- The Food and Drug Administration issued five new guidance documents this week designed to support the clinical development of drugs for Alzheimer's disease and other neurological conditions that have seen relatively fewer therapeutic advances.
- Notably, the FDA indicated efficacy on trial endpoints measured by biomarkers could be sufficient to win accelerated approval in very early Alzheimer's disease where there are few, if any, symptoms of impairment.
- Still, the FDA noted the lack of consensus around which biomarkers should be used to assess treatment effect in early Alzheimer's disease. Other recommendations include establishing better and clearer clinical endpoints for early disease, and ensuring suitable duration for studies.
The draft guidance on Alzheimer's, which updated previous guidance issued in 2013, establishes the FDA's current thinking around enrollment criteria and selection of endpoints in clinical trials of patients with early disease.
These patients are particularly challenging to test drug candidates in, due to the lack of cognitive and physical symptoms even as the pathophysiologic changes characteristic of Alzheimer's first begin to occur.
Drugmakers have zeroed in on this group, however, because of researchers' belief that halting damage at this stage is critical to prevent later declines.
"This document describes innovative approaches to studying very early disease before the onset of dementia, including strategies for trials incorporating patients with Alzheimer's who haven't experienced any visible impairment … but who may be identified through the use of sensitive cognitive screening, imaging tests, or biomarkers," wrote FDA Commissioner Scott Gottlieb in a Feb. 15 statement.
A handful of drugs are approved to ease the symptoms of Alzheimer's, but none are disease modifying. The drug industry's efforts on that front have so far turned up only an ever-lengthening list of clinical setbacks and frustrations.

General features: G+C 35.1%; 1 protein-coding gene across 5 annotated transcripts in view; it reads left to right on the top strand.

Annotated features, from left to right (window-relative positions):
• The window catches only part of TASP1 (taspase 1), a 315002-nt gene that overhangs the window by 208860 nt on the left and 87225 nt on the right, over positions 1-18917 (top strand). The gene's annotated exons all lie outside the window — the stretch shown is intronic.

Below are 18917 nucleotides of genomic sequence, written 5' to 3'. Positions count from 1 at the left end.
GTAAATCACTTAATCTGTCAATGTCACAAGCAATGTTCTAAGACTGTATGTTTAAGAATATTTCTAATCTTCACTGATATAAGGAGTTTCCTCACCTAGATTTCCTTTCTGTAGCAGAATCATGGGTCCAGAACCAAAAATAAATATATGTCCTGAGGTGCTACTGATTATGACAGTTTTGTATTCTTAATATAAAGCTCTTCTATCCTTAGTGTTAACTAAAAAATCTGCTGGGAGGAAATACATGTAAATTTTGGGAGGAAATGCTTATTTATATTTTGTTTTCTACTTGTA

By issuing draft guidance on Alzheimer's, the FDA is both signaling its flexibility and pushing drugmakers to keep up drug development efforts.
Such a boost may be needed after a recent slate of disappointments.
Merck & Co. announced this week it had discontinued a Phase 3 study of verubecestat in very early stage Alzheimer's disease, one year on from the company halting the EPOCH Phase 3 trial after an independent committee's reported there was "virtually no chance of finding a positive clinical effect."
Earlier this month, Boehringer Ingelheim International GmbH announced that it was shutting down development of BI 409306 after missing endpoints in Phase 2.
While both drugs were not widely expected to succeed, the failures follow trial misses for more anticipated studies of Axovant Sciences Ltd.'s long-shot hope intepirdine and Eli Lilly & Co.'s solanezumab before that.
Some ongoing studies are looking a little wobbly, too. Biogen Inc. increased enrollment into its Phase 3 studies of its all-important aducanumab following what the company described as "variability" on the primary endpoint. Company executives expressed confidence in both the study and aducanumab but, given the history of failure, any signs of shakiness are usually met with concern.